After a closed door markup, CISPA emerged from the House Intelligence Committee with some new amendments. Rep. Mike Rogers, the author of the bill, said the amendments would address concerns from civil liberty groups. Those same groups could not be in more disagreement as they are still saying that CISPA needs to be changed, or just ditched altogether.
The Electronic Frontier Foundation alongside 33 other civil liberty groups, including the ACLU and Fight for the Future, have sent an open letter Congress urging members of the House to reject CISPA during its vote this week.
Earlier this year, many of our organizations wrote to state our opposition to H.R. 624, the Cyber Intelligence Sharing and Protection Act of 2013 (CISPA). We write today to express our continued opposition to this bill following its markup by the House Permanent Select Committee on Intelligence (HPSCI). Although some amendments were adopted in markup to improve the bill’s privacy safeguards, these amendments were woefully inadequate to cure the civil liberties threats posed by this bill. In particular, we remain gravely concerned that despite the amendments, this bill will allow companies that hold very sensitive and personal information to liberally share it with the government, including with military agencies.
It's the idea of sharing information with military agencies that has these groups so concerned. They feel that CISPA would be much more effective if any information sharing was narrowly defined as between companies and civilian agencies:
CISPA creates an exception to all privacy laws to permit companies to share our information with each other and with the government in the name of cybersecurity. Although a carefully-crafted information sharing program that strictly limits the information to be shared and includes robust privacy safeguards could be an effective approach to cybersecurity, CISPA lacks such protections for individual rights. CISPA’s information sharing regime allows the transfer of vast amounts of data, including sensitive information like Internet records or the content of emails to any agency in the government including military and intelligence agencies like the National Security Agency or the Department of Defense Cyber Command.
Finally, the letter questions the need for CISPA at all after President Obama's cybersecurity executive order, and other laws already on the books, do what CISPA does minus the massive privacy infringement:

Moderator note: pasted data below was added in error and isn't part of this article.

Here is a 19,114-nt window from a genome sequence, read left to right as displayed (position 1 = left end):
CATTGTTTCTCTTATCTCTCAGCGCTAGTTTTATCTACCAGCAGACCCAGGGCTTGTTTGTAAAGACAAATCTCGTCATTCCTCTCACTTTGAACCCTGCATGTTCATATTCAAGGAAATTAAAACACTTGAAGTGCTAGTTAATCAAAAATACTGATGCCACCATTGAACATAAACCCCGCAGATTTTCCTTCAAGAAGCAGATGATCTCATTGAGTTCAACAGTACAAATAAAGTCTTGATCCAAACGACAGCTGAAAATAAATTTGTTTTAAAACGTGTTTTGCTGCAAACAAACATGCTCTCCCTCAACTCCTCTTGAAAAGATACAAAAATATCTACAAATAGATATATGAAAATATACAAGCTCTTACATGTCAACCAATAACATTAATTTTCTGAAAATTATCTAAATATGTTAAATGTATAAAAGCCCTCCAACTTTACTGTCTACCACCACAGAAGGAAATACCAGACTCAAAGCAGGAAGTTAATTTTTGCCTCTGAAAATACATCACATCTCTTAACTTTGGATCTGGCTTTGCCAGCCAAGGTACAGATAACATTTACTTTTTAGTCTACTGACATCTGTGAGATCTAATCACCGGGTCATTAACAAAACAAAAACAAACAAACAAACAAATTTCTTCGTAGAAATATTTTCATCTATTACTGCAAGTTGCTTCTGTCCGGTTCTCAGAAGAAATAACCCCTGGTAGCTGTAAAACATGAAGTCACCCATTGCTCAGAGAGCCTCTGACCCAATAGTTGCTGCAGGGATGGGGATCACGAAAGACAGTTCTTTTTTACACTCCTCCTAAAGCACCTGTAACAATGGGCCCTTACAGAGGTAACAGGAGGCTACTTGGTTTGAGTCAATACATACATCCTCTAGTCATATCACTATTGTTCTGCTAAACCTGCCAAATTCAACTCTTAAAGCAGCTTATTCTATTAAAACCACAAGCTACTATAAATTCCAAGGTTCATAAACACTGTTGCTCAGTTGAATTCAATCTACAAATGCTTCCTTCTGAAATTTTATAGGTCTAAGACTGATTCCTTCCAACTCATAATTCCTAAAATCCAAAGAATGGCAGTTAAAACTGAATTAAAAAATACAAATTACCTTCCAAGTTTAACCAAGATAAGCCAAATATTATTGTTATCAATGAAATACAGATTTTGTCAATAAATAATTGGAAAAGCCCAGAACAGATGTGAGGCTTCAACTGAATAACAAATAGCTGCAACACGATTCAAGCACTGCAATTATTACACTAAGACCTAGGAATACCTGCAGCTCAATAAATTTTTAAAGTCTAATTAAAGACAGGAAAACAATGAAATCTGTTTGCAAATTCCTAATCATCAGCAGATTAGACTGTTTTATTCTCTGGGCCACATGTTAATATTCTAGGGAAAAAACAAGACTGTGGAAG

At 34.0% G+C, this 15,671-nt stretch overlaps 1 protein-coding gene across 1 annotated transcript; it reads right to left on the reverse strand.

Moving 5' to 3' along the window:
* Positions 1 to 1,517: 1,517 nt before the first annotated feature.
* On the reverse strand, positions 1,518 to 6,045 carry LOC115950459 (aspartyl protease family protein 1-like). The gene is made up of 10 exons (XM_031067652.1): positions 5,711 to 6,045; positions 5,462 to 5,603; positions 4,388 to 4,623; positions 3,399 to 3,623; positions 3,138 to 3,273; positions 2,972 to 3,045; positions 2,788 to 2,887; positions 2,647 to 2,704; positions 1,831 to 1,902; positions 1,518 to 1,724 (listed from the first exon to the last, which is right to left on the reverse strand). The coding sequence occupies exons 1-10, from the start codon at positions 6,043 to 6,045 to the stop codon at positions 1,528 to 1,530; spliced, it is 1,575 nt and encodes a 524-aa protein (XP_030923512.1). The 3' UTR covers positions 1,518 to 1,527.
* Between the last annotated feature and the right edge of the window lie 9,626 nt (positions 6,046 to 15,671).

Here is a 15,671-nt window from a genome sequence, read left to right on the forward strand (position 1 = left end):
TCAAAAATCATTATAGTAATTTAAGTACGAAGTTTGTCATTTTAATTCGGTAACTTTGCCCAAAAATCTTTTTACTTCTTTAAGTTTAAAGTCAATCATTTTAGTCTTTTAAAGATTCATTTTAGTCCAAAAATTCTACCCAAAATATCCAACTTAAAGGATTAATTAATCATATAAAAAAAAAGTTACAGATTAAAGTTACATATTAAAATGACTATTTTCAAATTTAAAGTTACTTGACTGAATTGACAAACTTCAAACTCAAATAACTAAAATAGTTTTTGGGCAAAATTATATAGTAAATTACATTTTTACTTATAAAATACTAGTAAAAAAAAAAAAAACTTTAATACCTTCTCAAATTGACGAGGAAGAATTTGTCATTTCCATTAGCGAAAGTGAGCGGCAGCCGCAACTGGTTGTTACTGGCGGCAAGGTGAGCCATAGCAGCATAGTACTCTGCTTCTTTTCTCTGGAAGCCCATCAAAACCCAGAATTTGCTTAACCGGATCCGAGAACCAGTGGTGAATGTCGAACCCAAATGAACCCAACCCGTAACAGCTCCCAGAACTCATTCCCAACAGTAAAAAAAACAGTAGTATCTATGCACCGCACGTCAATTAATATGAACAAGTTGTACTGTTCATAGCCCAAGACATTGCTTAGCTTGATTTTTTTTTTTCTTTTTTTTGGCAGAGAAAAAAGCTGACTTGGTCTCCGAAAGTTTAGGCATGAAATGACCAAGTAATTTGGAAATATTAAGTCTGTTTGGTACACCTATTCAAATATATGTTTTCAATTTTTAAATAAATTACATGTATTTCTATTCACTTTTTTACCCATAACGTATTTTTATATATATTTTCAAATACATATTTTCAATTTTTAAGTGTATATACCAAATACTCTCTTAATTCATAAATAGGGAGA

Developments over the last year make CISPA’s approach even more questionable than before. First, the President recently signed Executive Order 13636, which will increase information sharing from the government to the private sector. Information sharing in this direction is often cited as a substantial justification for CISPA and will proceed without legislation. Second, the cybersecurity legislation the Senate considered last year, S. 3414, included privacy protections for information sharing that are entirely absent from CISPA, and the Obama administration, including the intelligence community, has confirmed that those protections would not inhibit cybersecurity programs. These included provisions to ensure that private companies send cyber threat information only to civilian agencies, and a requirement that companies make “reasonable efforts” to remove personal information that is unrelated to the cyber threat when sharing data with the government. Finally, witnesses at a hearing before the House Permanent Select Committee on Intelligence confirmed earlier this year that companies can strip out personally identifiably information that is not necessary to address cyber threats, and CISPA omits any requirement that reasonable efforts be undertaken to do so.
These groups represent a pretty formidable opposition, but they have their work cut out for them. TechDirt reported on Monday that IBM will be sending 200 executives to Washington as part of a lobbying effort to see CISPA passed. Why does IBM want to see CISPA passed so badly? The official line is that it wants information sharing between corporations and government to be easier, but the company's president has also flat out admitted that he wants to be able to send personal information to the NSA because the agency "know[s] the most" about cyber threats.
IBM and other companies that are pushing for CISPA could have nothing but admirable intentions, but it's hard to believe that when they're all pushing for a law that would give them complete immunity when sharing your private information with the government.
We'll continue to follow CISPA as it heads to the House floor for a vote later this week. Don't get your hopes up though - it passed the House with flying colors last year. We can only assume that the House will do so again this year.